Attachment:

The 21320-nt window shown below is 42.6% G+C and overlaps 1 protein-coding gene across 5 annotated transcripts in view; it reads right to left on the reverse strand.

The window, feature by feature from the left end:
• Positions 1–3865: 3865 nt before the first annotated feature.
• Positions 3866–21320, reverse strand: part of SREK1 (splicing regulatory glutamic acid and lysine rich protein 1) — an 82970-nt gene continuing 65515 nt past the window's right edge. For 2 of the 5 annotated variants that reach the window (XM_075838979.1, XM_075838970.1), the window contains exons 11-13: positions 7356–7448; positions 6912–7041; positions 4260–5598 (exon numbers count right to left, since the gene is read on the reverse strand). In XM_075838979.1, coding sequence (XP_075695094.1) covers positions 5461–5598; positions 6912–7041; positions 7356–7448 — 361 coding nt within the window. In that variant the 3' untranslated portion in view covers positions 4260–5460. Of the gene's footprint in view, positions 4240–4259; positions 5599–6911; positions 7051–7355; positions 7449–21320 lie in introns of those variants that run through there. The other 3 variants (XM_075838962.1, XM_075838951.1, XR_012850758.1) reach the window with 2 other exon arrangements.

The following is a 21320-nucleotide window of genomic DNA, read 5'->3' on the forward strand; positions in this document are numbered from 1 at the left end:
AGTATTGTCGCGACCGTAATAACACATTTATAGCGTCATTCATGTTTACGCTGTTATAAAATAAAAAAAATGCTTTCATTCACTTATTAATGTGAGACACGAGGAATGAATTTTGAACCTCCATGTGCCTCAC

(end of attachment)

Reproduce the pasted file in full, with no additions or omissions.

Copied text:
The 21320-nt window shown below is 42.6% G+C and overlaps 1 protein-coding gene across 5 annotated transcripts in view; it reads right to left on the reverse strand.

The window, feature by feature from the left end:
• Positions 1–3865: 3865 nt before the first annotated feature.
• Positions 3866–21320, reverse strand: part of SREK1 (splicing regulatory glutamic acid and lysine rich protein 1) — an 82970-nt gene continuing 65515 nt past the window's right edge. For 2 of the 5 annotated variants that reach the window (XM_075838979.1, XM_075838970.1), the window contains exons 11-13: positions 7356–7448; positions 6912–7041; positions 4260–5598 (exon numbers count right to left, since the gene is read on the reverse strand). In XM_075838979.1, coding sequence (XP_075695094.1) covers positions 5461–5598; positions 6912–7041; positions 7356–7448 — 361 coding nt within the window. In that variant the 3' untranslated portion in view covers positions 4260–5460. Of the gene's footprint in view, positions 4240–4259; positions 5599–6911; positions 7051–7355; positions 7449–21320 lie in introns of those variants that run through there. The other 3 variants (XM_075838962.1, XM_075838951.1, XR_012850758.1) reach the window with 2 other exon arrangements.

The following is a 21320-nucleotide window of genomic DNA, read 5'->3' on the forward strand; positions in this document are numbered from 1 at the left end:
AGTATTGTCGCGACCGTAATAACACATTTATAGCGTCATTCATGTTTACGCTGTTATAAAATAAAAAAAATGCTTTCATTCACTTATTAATGTGAGACACGAGGAATGAATTTTGAACCTCCATGTGCCTCAC